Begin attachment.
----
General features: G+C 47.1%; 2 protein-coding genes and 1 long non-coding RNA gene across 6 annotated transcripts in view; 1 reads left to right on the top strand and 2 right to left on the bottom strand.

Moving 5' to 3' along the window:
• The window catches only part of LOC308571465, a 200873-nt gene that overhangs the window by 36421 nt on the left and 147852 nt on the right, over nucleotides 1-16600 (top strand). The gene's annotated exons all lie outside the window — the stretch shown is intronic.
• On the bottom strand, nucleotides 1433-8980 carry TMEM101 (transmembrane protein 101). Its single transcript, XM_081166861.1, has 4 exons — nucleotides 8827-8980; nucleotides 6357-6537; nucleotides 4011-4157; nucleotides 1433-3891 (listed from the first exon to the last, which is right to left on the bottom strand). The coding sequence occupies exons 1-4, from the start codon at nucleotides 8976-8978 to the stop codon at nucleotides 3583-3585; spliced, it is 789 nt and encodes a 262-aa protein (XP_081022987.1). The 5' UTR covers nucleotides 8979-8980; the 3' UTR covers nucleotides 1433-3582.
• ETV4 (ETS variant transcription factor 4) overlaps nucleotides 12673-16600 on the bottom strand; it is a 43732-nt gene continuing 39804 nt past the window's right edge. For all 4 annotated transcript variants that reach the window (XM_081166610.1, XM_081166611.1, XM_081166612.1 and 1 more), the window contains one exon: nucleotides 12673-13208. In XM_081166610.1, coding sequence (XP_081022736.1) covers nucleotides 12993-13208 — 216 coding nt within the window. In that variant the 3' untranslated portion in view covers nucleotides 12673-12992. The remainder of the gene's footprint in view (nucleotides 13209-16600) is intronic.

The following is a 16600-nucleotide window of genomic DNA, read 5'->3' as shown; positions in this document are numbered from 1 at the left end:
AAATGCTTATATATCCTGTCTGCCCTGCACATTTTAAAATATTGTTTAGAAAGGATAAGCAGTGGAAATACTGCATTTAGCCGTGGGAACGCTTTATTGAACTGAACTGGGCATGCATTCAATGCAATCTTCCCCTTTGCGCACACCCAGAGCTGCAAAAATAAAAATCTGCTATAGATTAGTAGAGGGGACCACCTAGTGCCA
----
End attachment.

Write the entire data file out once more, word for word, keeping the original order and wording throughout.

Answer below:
General features: G+C 47.1%; 2 protein-coding genes and 1 long non-coding RNA gene across 6 annotated transcripts in view; 1 reads left to right on the top strand and 2 right to left on the bottom strand.

Moving 5' to 3' along the window:
• The window catches only part of LOC308571465, a 200873-nt gene that overhangs the window by 36421 nt on the left and 147852 nt on the right, over nucleotides 1-16600 (top strand). The gene's annotated exons all lie outside the window — the stretch shown is intronic.
• On the bottom strand, nucleotides 1433-8980 carry TMEM101 (transmembrane protein 101). Its single transcript, XM_081166861.1, has 4 exons — nucleotides 8827-8980; nucleotides 6357-6537; nucleotides 4011-4157; nucleotides 1433-3891 (listed from the first exon to the last, which is right to left on the bottom strand). The coding sequence occupies exons 1-4, from the start codon at nucleotides 8976-8978 to the stop codon at nucleotides 3583-3585; spliced, it is 789 nt and encodes a 262-aa protein (XP_081022987.1). The 5' UTR covers nucleotides 8979-8980; the 3' UTR covers nucleotides 1433-3582.
• ETV4 (ETS variant transcription factor 4) overlaps nucleotides 12673-16600 on the bottom strand; it is a 43732-nt gene continuing 39804 nt past the window's right edge. For all 4 annotated transcript variants that reach the window (XM_081166610.1, XM_081166611.1, XM_081166612.1 and 1 more), the window contains one exon: nucleotides 12673-13208. In XM_081166610.1, coding sequence (XP_081022736.1) covers nucleotides 12993-13208 — 216 coding nt within the window. In that variant the 3' untranslated portion in view covers nucleotides 12673-12992. The remainder of the gene's footprint in view (nucleotides 13209-16600) is intronic.

The following is a 16600-nucleotide window of genomic DNA, read 5'->3' as shown; positions in this document are numbered from 1 at the left end:
AAATGCTTATATATCCTGTCTGCCCTGCACATTTTAAAATATTGTTTAGAAAGGATAAGCAGTGGAAATACTGCATTTAGCCGTGGGAACGCTTTATTGAACTGAACTGGGCATGCATTCAATGCAATCTTCCCCTTTGCGCACACCCAGAGCTGCAAAAATAAAAATCTGCTATAGATTAGTAGAGGGGACCACCTAGTGCCA